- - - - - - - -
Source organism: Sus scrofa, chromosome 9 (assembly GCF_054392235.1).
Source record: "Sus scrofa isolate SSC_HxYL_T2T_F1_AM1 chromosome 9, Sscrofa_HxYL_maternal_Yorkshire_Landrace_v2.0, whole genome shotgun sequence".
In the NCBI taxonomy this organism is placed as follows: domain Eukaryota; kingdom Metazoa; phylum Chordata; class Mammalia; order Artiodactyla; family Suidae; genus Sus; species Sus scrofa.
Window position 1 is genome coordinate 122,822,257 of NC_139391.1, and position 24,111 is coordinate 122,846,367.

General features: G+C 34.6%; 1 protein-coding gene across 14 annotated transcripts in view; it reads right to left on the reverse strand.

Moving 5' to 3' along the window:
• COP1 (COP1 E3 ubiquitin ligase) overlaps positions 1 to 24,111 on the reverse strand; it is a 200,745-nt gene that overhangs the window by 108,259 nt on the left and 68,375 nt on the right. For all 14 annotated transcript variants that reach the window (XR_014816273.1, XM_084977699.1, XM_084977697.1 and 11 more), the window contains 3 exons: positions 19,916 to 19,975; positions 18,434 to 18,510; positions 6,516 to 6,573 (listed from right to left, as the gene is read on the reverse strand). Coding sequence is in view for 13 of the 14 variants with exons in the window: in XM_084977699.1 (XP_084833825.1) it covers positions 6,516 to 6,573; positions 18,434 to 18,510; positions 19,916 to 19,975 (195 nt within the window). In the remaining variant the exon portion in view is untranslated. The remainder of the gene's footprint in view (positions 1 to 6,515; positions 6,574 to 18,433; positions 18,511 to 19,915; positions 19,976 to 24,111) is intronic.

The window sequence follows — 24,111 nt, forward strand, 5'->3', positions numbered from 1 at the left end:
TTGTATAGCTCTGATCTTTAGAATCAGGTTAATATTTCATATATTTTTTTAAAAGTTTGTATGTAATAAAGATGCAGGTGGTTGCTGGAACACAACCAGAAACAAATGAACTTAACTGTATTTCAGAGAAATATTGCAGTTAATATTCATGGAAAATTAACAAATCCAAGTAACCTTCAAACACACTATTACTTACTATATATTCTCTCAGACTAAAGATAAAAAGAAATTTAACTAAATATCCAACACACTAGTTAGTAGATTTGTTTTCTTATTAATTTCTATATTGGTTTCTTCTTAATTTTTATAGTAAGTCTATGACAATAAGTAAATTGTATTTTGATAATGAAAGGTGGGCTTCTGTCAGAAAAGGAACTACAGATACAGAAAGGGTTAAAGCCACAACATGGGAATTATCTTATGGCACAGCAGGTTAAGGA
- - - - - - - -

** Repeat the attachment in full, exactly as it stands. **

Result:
Source organism: Sus scrofa, chromosome 9 (assembly GCF_054392235.1).
Source record: "Sus scrofa isolate SSC_HxYL_T2T_F1_AM1 chromosome 9, Sscrofa_HxYL_maternal_Yorkshire_Landrace_v2.0, whole genome shotgun sequence".
In the NCBI taxonomy this organism is placed as follows: domain Eukaryota; kingdom Metazoa; phylum Chordata; class Mammalia; order Artiodactyla; family Suidae; genus Sus; species Sus scrofa.
Window position 1 is genome coordinate 122,822,257 of NC_139391.1, and position 24,111 is coordinate 122,846,367.

General features: G+C 34.6%; 1 protein-coding gene across 14 annotated transcripts in view; it reads right to left on the reverse strand.

Moving 5' to 3' along the window:
• COP1 (COP1 E3 ubiquitin ligase) overlaps positions 1 to 24,111 on the reverse strand; it is a 200,745-nt gene that overhangs the window by 108,259 nt on the left and 68,375 nt on the right. For all 14 annotated transcript variants that reach the window (XR_014816273.1, XM_084977699.1, XM_084977697.1 and 11 more), the window contains 3 exons: positions 19,916 to 19,975; positions 18,434 to 18,510; positions 6,516 to 6,573 (listed from right to left, as the gene is read on the reverse strand). Coding sequence is in view for 13 of the 14 variants with exons in the window: in XM_084977699.1 (XP_084833825.1) it covers positions 6,516 to 6,573; positions 18,434 to 18,510; positions 19,916 to 19,975 (195 nt within the window). In the remaining variant the exon portion in view is untranslated. The remainder of the gene's footprint in view (positions 1 to 6,515; positions 6,574 to 18,433; positions 18,511 to 19,915; positions 19,976 to 24,111) is intronic.

The window sequence follows — 24,111 nt, forward strand, 5'->3', positions numbered from 1 at the left end:
TTGTATAGCTCTGATCTTTAGAATCAGGTTAATATTTCATATATTTTTTTAAAAGTTTGTATGTAATAAAGATGCAGGTGGTTGCTGGAACACAACCAGAAACAAATGAACTTAACTGTATTTCAGAGAAATATTGCAGTTAATATTCATGGAAAATTAACAAATCCAAGTAACCTTCAAACACACTATTACTTACTATATATTCTCTCAGACTAAAGATAAAAAGAAATTTAACTAAATATCCAACACACTAGTTAGTAGATTTGTTTTCTTATTAATTTCTATATTGGTTTCTTCTTAATTTTTATAGTAAGTCTATGACAATAAGTAAATTGTATTTTGATAATGAAAGGTGGGCTTCTGTCAGAAAAGGAACTACAGATACAGAAAGGGTTAAAGCCACAACATGGGAATTATCTTATGGCACAGCAGGTTAAGGA